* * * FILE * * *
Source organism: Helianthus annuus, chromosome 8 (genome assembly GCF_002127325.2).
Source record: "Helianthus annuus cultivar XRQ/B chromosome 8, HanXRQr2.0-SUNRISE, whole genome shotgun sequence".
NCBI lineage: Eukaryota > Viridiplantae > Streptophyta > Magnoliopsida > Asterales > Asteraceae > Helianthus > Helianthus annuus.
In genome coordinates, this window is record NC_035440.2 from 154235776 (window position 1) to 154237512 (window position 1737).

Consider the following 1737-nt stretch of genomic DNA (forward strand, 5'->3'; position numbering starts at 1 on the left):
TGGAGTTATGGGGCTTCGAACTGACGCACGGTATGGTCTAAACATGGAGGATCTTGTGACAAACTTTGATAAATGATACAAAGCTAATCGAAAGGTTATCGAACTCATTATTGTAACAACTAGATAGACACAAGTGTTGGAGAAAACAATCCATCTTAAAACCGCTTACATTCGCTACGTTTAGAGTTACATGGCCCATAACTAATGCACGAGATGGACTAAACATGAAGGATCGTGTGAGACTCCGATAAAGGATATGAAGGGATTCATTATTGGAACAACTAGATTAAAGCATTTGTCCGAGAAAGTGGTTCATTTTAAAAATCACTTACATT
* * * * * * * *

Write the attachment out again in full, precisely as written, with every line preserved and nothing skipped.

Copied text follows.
Source organism: Helianthus annuus, chromosome 8 (genome assembly GCF_002127325.2).
Source record: "Helianthus annuus cultivar XRQ/B chromosome 8, HanXRQr2.0-SUNRISE, whole genome shotgun sequence".
NCBI lineage: Eukaryota > Viridiplantae > Streptophyta > Magnoliopsida > Asterales > Asteraceae > Helianthus > Helianthus annuus.
In genome coordinates, this window is record NC_035440.2 from 154235776 (window position 1) to 154237512 (window position 1737).

Consider the following 1737-nt stretch of genomic DNA (forward strand, 5'->3'; position numbering starts at 1 on the left):
TGGAGTTATGGGGCTTCGAACTGACGCACGGTATGGTCTAAACATGGAGGATCTTGTGACAAACTTTGATAAATGATACAAAGCTAATCGAAAGGTTATCGAACTCATTATTGTAACAACTAGATAGACACAAGTGTTGGAGAAAACAATCCATCTTAAAACCGCTTACATTCGCTACGTTTAGAGTTACATGGCCCATAACTAATGCACGAGATGGACTAAACATGAAGGATCGTGTGAGACTCCGATAAAGGATATGAAGGGATTCATTATTGGAACAACTAGATTAAAGCATTTGTCCGAGAAAGTGGTTCATTTTAAAAATCACTTACATT